"I acknowledge that Anna Hazare may be inspired by high
ideals," a stern-looking Singh said. "However, the path that he has
chosen to impose a draft of the bill on parliament is totally misconceived and
fraught with grave consequences for our parliamentary democracy.

"We must not create an environment in which our
economic progress is hijacked by internal dissention."

Hazare became the unlikely thorn in the side of the
Congress-led coalition when he went on hunger strike in April. He called off
that fast after the government promised to introduce a bill creating a special
ombudsman to bring crooked politicians, bureaucrats and judges to book.

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The legislation was presented in early August, but activists
slammed the draft version as toothless because the prime minister and judges
were exempt from probes.

Critics say Singh's government of mainly elderly politicians
has no idea how to react to spontaneous protests, highlighting a generation gap
as social networks like Twitter and Facebook galvanize thousands - including
many of India's growing urban middle class, from Supreme Court lawyers to
students.

"The leadership is hiding behind men in uniform,"
Jaitley said.

More protests were planned across India. There were calls
for civil servants to take leave and rickshaw drivers to strike and a large
protest is expected in Delhi later on Wednesday.

The Congress party held an emergency meeting to discuss the
crisis. But the absence of party chief Sonia Gandhi due to an undisclosed
illness appeared to have further weakened the government decision-making.

Gandhi left control of the party in the hands of a quartet,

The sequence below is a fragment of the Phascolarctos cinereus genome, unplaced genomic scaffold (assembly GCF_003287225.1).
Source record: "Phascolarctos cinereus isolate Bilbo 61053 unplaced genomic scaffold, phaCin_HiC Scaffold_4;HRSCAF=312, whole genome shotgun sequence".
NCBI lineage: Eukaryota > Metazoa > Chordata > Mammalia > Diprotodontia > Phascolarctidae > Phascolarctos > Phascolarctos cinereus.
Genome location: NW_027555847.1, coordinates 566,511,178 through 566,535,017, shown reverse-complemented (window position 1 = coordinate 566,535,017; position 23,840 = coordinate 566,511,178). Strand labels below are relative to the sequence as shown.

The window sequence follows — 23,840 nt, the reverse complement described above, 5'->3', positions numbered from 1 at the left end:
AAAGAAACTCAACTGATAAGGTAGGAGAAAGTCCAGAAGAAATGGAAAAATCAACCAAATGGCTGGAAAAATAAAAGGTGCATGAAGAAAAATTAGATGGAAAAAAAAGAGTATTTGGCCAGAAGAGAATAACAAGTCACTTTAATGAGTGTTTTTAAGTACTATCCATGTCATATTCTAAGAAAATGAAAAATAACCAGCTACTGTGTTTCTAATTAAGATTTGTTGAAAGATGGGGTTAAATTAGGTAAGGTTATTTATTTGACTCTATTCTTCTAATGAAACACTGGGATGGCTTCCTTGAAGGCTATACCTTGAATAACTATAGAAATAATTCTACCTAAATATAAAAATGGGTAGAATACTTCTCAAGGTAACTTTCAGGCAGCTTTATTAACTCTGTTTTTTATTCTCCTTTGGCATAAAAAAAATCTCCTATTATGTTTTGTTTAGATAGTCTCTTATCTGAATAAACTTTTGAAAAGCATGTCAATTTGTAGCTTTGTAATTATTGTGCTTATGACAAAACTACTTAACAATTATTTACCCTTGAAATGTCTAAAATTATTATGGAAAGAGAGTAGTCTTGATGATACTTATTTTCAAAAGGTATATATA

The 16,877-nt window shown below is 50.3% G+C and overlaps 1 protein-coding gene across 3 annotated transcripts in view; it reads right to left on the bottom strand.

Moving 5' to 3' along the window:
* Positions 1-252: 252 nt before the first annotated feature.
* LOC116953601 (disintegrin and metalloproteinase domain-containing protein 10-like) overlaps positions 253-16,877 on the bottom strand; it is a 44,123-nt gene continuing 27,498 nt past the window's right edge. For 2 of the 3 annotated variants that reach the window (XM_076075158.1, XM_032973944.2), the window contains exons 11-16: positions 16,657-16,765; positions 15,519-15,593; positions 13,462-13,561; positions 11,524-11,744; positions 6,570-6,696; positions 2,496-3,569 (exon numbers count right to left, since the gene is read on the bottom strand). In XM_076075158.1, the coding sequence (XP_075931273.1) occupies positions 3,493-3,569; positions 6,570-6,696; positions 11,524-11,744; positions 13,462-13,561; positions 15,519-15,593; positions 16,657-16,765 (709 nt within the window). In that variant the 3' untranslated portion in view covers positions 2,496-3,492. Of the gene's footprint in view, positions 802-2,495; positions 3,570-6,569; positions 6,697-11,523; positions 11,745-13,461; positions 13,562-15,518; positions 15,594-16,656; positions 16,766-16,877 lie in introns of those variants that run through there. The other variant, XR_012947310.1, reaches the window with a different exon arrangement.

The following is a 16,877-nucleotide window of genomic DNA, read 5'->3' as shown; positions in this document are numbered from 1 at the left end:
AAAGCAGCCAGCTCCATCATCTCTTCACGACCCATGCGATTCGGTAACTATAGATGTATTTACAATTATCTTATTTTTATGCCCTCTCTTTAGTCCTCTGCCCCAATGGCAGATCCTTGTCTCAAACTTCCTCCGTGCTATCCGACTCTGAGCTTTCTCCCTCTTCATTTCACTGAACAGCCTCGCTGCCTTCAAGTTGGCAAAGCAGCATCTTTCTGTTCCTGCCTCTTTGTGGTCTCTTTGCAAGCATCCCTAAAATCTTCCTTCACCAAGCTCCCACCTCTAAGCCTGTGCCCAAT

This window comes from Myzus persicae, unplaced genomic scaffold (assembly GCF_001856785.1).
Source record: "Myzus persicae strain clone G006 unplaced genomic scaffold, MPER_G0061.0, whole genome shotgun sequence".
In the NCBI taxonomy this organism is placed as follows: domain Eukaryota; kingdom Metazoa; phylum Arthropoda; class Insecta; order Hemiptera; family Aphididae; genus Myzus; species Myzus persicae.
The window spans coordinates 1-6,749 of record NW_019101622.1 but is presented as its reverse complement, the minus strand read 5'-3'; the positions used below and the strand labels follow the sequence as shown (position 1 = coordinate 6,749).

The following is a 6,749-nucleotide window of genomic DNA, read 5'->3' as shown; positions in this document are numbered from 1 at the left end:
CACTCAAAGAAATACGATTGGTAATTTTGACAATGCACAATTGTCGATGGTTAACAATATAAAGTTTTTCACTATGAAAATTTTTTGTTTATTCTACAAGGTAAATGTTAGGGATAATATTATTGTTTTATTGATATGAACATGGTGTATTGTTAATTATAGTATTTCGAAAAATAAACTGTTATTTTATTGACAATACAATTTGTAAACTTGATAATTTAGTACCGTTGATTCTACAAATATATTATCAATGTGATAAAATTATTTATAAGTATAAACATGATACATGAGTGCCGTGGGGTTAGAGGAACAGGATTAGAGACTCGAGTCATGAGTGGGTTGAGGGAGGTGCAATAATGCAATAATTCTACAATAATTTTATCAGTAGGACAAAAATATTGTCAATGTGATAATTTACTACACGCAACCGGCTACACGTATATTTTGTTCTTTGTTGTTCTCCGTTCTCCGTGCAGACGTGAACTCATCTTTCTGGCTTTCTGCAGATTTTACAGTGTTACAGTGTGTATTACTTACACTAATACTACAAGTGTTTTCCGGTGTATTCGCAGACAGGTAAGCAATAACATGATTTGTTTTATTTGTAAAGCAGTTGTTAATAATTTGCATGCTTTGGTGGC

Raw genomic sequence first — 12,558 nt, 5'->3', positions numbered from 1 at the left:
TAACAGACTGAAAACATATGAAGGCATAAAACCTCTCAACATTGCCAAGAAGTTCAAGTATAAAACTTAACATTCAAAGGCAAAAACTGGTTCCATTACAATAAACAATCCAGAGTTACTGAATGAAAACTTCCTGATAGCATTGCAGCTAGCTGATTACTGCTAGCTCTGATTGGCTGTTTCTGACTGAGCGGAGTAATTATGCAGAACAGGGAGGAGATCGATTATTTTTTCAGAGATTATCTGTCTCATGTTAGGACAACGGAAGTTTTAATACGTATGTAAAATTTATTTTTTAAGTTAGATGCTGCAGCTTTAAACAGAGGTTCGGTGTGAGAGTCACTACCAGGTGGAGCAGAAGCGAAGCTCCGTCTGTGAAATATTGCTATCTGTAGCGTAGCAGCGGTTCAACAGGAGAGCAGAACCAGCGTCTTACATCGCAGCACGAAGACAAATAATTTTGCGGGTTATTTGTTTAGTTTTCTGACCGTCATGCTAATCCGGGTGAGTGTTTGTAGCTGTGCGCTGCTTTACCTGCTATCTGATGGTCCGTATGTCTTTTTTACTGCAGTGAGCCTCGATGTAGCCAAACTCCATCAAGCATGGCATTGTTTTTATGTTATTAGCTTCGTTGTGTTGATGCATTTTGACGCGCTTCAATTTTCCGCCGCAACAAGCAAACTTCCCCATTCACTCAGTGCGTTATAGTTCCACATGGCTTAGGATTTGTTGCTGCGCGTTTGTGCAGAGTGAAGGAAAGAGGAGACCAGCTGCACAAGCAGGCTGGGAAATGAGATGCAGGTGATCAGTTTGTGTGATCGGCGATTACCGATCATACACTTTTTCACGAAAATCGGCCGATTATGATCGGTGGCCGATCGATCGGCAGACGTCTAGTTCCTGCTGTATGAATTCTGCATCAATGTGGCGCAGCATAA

including her 41-year-old son, Rahul, widely seen as a prime minister in
waiting.

The arrest played into Hazare's hands. Many parties were
sceptical about the fast and there has been criticism the activist was holding
Indian parliamentary democracy hostage. But doubts about the protest were
overshadowed by the arrest.

A weak political opposition means that the government should
still survive the crisis, but it could further dim the prospect for economic
reforms that have already been held back by policy paralysis and a raft of
corruption scandals.

The arrests shocked many in a country with strong memories
of Gandhi's independence battles against colonial rule with fasts and
non-violent protests.

Opposition figures likened the crackdown to the 1975
"Emergency" when then-prime minister Indira Gandhi arrested thousands
of opposition members to stay in power.

The question for many is whether Hazare's movement will grow
in the fast-urbanising nation whose increasingly assertive middle class is fed
up with constant bribes, poor services and unaccountable leaders.

The scandals, including a telecoms bribery scam that may
have cost the government $39bn, have not only stymied Singh's reform agenda,
they have dented investor confidence and distracted parliament just as the $1.6
trillion economy is being hit by inflation and higher interest rates.

Hazare rose to fame for lifting his village in the western
state of Maharashtra out of grinding poverty. His social activism has forced
out senior government officials and helped create a right-to-information act
for citizens.